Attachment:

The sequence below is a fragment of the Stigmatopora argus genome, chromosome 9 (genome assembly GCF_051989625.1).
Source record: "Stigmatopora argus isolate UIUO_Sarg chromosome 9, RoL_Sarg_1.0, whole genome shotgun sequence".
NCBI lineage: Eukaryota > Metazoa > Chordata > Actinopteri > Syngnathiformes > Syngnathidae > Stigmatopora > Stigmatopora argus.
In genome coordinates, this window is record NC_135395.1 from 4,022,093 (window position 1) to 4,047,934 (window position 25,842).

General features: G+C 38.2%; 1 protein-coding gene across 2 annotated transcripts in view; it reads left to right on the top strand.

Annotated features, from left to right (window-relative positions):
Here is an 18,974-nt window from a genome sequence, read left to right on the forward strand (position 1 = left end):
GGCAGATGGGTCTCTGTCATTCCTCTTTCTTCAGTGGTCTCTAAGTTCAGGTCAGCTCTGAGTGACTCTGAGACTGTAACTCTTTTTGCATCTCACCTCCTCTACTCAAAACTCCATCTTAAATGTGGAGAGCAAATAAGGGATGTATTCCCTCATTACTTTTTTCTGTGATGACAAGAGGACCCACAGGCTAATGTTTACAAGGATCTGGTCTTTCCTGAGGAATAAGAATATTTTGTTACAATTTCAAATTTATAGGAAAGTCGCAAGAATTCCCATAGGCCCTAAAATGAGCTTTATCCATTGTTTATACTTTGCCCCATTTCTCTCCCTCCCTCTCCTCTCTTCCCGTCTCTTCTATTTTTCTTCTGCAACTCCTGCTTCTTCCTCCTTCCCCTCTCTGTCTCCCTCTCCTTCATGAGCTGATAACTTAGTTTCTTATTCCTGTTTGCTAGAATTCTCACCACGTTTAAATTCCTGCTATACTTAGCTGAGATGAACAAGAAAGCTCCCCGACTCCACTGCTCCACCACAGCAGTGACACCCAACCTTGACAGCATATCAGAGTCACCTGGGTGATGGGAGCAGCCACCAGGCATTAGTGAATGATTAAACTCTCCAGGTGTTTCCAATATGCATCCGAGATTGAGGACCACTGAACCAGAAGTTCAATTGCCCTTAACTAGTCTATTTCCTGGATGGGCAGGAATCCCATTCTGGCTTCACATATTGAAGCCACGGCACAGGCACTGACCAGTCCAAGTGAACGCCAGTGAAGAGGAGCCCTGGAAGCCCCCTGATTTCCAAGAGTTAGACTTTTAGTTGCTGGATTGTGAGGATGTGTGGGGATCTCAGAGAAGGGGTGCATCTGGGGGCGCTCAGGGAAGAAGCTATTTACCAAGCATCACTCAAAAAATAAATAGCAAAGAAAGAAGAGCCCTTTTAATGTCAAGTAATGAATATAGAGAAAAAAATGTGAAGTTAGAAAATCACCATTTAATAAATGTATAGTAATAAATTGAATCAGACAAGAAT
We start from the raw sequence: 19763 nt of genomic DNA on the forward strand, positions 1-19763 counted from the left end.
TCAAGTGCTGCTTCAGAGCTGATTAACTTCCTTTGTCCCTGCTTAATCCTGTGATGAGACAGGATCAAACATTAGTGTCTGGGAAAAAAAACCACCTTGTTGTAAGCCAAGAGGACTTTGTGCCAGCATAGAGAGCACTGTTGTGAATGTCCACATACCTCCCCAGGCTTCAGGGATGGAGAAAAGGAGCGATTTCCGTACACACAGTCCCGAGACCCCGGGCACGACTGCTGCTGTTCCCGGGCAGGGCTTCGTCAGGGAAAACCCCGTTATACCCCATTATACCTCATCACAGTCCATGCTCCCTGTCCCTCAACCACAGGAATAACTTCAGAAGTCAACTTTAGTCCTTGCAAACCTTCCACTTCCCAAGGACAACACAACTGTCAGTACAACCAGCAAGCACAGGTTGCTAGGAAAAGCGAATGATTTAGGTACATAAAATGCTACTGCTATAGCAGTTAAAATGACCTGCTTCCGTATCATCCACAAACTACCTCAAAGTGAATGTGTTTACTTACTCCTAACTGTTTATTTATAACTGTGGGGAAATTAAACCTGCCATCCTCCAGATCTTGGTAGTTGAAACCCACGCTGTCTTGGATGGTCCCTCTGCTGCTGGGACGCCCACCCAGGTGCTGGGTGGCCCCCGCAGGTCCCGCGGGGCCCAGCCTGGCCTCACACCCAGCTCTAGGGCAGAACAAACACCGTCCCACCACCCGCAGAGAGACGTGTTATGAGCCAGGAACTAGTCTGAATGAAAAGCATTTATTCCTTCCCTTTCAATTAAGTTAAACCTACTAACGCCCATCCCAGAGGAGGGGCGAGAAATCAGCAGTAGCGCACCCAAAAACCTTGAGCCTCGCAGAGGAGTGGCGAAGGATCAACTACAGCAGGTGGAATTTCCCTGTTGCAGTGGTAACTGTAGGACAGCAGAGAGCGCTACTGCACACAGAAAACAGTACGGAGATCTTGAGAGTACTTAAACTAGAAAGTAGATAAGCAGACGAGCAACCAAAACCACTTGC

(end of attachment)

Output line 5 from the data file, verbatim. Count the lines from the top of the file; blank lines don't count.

General features: G+C 38.2%; 1 protein-coding gene across 2 annotated transcripts in view; it reads left to right on the top strand.